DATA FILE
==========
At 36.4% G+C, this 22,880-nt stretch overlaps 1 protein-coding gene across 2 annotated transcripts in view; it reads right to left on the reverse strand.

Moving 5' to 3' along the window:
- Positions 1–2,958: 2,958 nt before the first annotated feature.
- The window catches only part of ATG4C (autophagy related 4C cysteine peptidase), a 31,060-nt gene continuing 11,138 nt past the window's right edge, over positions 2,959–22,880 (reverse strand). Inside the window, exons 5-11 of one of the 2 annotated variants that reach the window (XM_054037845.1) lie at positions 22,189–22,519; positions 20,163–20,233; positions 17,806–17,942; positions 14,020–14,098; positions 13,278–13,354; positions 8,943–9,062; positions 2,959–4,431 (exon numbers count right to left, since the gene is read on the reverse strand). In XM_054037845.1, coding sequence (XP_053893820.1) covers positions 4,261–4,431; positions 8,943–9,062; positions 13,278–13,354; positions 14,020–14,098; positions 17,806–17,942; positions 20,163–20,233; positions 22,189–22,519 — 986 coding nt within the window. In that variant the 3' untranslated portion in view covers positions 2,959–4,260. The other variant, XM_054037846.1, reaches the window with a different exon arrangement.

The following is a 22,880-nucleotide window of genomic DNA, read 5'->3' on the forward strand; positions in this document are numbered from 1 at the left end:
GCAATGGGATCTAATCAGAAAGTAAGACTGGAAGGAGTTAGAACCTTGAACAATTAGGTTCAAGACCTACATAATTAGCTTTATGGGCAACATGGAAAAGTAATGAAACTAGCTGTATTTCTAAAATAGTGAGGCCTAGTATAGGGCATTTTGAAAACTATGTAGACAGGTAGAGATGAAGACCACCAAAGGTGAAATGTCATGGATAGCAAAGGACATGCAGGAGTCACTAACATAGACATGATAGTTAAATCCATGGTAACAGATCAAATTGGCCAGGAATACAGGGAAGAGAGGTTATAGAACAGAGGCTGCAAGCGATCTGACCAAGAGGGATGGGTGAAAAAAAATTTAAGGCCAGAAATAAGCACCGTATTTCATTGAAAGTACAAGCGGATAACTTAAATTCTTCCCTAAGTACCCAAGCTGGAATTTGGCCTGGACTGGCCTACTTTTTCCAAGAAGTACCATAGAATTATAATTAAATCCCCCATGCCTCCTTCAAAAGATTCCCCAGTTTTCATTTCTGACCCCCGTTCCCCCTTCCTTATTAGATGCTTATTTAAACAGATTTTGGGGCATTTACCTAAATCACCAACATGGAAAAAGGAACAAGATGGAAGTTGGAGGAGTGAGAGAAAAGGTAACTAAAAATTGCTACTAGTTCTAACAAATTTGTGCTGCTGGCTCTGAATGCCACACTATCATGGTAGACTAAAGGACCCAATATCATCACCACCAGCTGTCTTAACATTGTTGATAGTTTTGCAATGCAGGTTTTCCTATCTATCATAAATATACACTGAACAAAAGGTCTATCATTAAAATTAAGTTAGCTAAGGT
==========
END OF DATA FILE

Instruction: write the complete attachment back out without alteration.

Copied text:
At 36.4% G+C, this 22,880-nt stretch overlaps 1 protein-coding gene across 2 annotated transcripts in view; it reads right to left on the reverse strand.

Moving 5' to 3' along the window:
- Positions 1–2,958: 2,958 nt before the first annotated feature.
- The window catches only part of ATG4C (autophagy related 4C cysteine peptidase), a 31,060-nt gene continuing 11,138 nt past the window's right edge, over positions 2,959–22,880 (reverse strand). Inside the window, exons 5-11 of one of the 2 annotated variants that reach the window (XM_054037845.1) lie at positions 22,189–22,519; positions 20,163–20,233; positions 17,806–17,942; positions 14,020–14,098; positions 13,278–13,354; positions 8,943–9,062; positions 2,959–4,431 (exon numbers count right to left, since the gene is read on the reverse strand). In XM_054037845.1, coding sequence (XP_053893820.1) covers positions 4,261–4,431; positions 8,943–9,062; positions 13,278–13,354; positions 14,020–14,098; positions 17,806–17,942; positions 20,163–20,233; positions 22,189–22,519 — 986 coding nt within the window. In that variant the 3' untranslated portion in view covers positions 2,959–4,260. The other variant, XM_054037846.1, reaches the window with a different exon arrangement.

The following is a 22,880-nucleotide window of genomic DNA, read 5'->3' on the forward strand; positions in this document are numbered from 1 at the left end:
GCAATGGGATCTAATCAGAAAGTAAGACTGGAAGGAGTTAGAACCTTGAACAATTAGGTTCAAGACCTACATAATTAGCTTTATGGGCAACATGGAAAAGTAATGAAACTAGCTGTATTTCTAAAATAGTGAGGCCTAGTATAGGGCATTTTGAAAACTATGTAGACAGGTAGAGATGAAGACCACCAAAGGTGAAATGTCATGGATAGCAAAGGACATGCAGGAGTCACTAACATAGACATGATAGTTAAATCCATGGTAACAGATCAAATTGGCCAGGAATACAGGGAAGAGAGGTTATAGAACAGAGGCTGCAAGCGATCTGACCAAGAGGGATGGGTGAAAAAAAATTTAAGGCCAGAAATAAGCACCGTATTTCATTGAAAGTACAAGCGGATAACTTAAATTCTTCCCTAAGTACCCAAGCTGGAATTTGGCCTGGACTGGCCTACTTTTTCCAAGAAGTACCATAGAATTATAATTAAATCCCCCATGCCTCCTTCAAAAGATTCCCCAGTTTTCATTTCTGACCCCCGTTCCCCCTTCCTTATTAGATGCTTATTTAAACAGATTTTGGGGCATTTACCTAAATCACCAACATGGAAAAAGGAACAAGATGGAAGTTGGAGGAGTGAGAGAAAAGGTAACTAAAAATTGCTACTAGTTCTAACAAATTTGTGCTGCTGGCTCTGAATGCCACACTATCATGGTAGACTAAAGGACCCAATATCATCACCACCAGCTGTCTTAACATTGTTGATAGTTTTGCAATGCAGGTTTTCCTATCTATCATAAATATACACTGAACAAAAGGTCTATCATTAAAATTAAGTTAGCTAAGGT